• Criminal Justice and Mental Health are invariable linked for a majority of individuals, these must be linked to prison services and the areas that Jean Waddie has raised including housing.
  • Social Care not just delivered within prisons. Prison Visitor Centres are an important interface between prisoners, their families and the statutory social work services. They pick up family challenges when someone enters prison and when they are discharged

Alcohol and Drug Services

  • All of these topics link with one another. Services should be integrated as part of a whole system approach. Separating them out is not progress.  Children exist within families where there is drug and alcohol problems which may also escalate to the need for justice social care. These services must be integrated and should not be artificially set out.
  • One member asked if rehabilitation programmes could be offered through a national care service instead of locally.

Mental Health Services

  • Can’t understand why mental health would be seen as separate. Mental health and physical health should both be healthcare overall. The mental health landscape is extremely complex. There are different workers that treat mental health to other health issues.
  • Of all the sections on this document – mental health is shortest and it’s a bit remiss that it is so short.
  • We have been guilty it seems of asking third party providers to take on complex care cases way beyond their skills and capabilities and for the same cost - so another opportunity to do these properly at a nationally designed NCS yet locally delivered level with suitability skilled and rewarded staff
  • Our Self-directed Support legislation intends to support and protect human rights and ensure choice and control

National Social Work Agency

  • Whatever the future looks like, implementation is key. The risk to people during the transition phase is increased with any significant change. Having a body that has an overview across the country looking at Ts&Cs, training, improvement etc. is welcome. No downsides.  This has been needed for some time however where does it leave the SSSC.
  • Through pandemic people have lost their social care packages and they are not being reinstated.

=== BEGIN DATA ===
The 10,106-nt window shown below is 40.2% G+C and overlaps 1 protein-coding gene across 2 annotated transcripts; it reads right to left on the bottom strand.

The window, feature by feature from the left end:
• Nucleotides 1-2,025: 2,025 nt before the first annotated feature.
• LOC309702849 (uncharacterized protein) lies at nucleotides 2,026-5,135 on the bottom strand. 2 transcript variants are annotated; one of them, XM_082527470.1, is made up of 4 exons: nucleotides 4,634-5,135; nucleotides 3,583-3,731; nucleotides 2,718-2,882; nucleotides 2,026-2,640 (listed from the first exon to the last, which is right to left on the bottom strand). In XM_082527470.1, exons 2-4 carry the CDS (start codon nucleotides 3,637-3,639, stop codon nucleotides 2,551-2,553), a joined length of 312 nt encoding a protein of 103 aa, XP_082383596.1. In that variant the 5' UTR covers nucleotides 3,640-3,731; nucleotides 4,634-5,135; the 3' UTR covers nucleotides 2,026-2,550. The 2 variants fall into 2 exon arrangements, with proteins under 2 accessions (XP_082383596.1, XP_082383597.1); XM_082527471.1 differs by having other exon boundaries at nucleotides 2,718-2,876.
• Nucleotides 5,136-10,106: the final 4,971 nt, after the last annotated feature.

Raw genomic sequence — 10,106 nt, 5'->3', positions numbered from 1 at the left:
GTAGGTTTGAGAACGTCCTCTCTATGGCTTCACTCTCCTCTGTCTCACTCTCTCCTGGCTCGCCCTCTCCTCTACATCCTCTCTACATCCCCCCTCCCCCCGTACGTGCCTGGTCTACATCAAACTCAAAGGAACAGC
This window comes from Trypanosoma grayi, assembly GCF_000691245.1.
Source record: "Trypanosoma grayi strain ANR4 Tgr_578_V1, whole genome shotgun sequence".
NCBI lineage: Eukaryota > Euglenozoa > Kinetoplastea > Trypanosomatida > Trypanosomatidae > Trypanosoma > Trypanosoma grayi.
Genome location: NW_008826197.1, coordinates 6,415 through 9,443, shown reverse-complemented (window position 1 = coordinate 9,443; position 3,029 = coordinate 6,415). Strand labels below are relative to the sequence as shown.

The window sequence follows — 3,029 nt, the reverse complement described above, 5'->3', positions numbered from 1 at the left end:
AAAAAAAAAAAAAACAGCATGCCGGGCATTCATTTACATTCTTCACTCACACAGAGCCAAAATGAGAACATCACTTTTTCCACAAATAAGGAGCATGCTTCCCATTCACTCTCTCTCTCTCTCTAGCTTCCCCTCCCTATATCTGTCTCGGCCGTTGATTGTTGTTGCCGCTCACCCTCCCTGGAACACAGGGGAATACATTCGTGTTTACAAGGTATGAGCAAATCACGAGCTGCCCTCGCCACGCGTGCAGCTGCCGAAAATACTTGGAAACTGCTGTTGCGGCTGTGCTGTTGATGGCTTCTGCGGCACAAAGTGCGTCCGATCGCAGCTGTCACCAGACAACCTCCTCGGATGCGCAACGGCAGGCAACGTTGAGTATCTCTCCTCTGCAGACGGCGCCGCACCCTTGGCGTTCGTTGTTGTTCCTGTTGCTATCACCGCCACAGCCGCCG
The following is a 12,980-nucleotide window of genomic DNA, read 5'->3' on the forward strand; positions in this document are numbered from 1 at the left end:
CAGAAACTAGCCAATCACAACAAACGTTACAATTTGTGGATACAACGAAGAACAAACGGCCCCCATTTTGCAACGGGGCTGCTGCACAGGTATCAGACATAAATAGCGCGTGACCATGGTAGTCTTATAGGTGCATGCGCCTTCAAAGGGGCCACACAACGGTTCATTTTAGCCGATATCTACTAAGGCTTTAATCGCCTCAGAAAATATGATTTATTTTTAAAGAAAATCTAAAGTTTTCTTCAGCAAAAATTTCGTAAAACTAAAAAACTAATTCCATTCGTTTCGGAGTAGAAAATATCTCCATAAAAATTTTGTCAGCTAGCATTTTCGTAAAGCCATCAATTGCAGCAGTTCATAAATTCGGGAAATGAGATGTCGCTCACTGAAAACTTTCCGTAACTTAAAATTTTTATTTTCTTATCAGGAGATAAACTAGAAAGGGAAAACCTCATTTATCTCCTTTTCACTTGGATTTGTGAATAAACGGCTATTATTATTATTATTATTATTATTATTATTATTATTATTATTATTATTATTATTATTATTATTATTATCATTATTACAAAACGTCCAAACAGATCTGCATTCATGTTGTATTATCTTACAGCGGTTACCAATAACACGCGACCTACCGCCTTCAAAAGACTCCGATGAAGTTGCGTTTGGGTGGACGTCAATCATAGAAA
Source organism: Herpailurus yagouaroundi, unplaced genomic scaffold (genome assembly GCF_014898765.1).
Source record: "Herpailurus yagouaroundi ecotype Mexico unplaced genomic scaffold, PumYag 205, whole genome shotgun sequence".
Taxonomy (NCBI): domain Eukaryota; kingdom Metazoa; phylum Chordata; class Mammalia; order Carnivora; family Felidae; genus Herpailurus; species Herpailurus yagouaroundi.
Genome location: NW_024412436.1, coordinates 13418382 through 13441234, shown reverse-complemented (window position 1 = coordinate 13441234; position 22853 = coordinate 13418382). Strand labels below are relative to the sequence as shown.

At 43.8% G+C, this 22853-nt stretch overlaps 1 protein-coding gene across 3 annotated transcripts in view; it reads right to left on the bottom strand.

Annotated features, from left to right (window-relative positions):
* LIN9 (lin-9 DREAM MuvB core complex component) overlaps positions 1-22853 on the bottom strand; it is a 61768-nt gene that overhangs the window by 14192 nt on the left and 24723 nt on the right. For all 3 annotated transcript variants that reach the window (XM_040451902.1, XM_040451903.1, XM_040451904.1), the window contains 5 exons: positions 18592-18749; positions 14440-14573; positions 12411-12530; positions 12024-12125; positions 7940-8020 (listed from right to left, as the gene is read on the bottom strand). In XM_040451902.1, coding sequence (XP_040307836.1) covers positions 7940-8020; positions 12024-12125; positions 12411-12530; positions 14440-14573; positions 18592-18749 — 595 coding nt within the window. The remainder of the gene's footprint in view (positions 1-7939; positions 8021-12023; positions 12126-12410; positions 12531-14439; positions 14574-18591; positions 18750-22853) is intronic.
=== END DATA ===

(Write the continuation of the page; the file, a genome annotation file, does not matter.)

• Perhaps an increase in training around supporting complexity will increase the availability of complex support across all council areas. Pooling training resources, identifying training need and ensuring training services are properly evaluated and are providing adequate training may make a positive difference in this area.
  • A significant problem with the tight consultation period is that people who use/need social care services of all kinds are unable to engage
  • Working with our LA we now have a Core and Cluster facility more locally enabling repatriation from England - and we can build on that for staff, management and service users alike in an NCS and deliver at least at regional level surely?
  • It's impossible to work from the same set of rules when finance drives so much in terms of what actually happens on the ground regarding values and delivery. Despite the challenges and the complexity, it's why many thousands of disabled people feel strongly that we need a National Care Service
  • Learning from Police Scotland demonstrated the benefits of having a national approach to IT, Governance and infrastructure, Terms and Conditions and pay scales for staff. With tweaks to policies and procedures to fit local needs
  • SG rock and hard place, how but where is the detail but wanted to leave open to get contributions. Huge challenge sin getting everyone to work form same set of rules but agree we should be. 32LA with different systems and processes is challenging.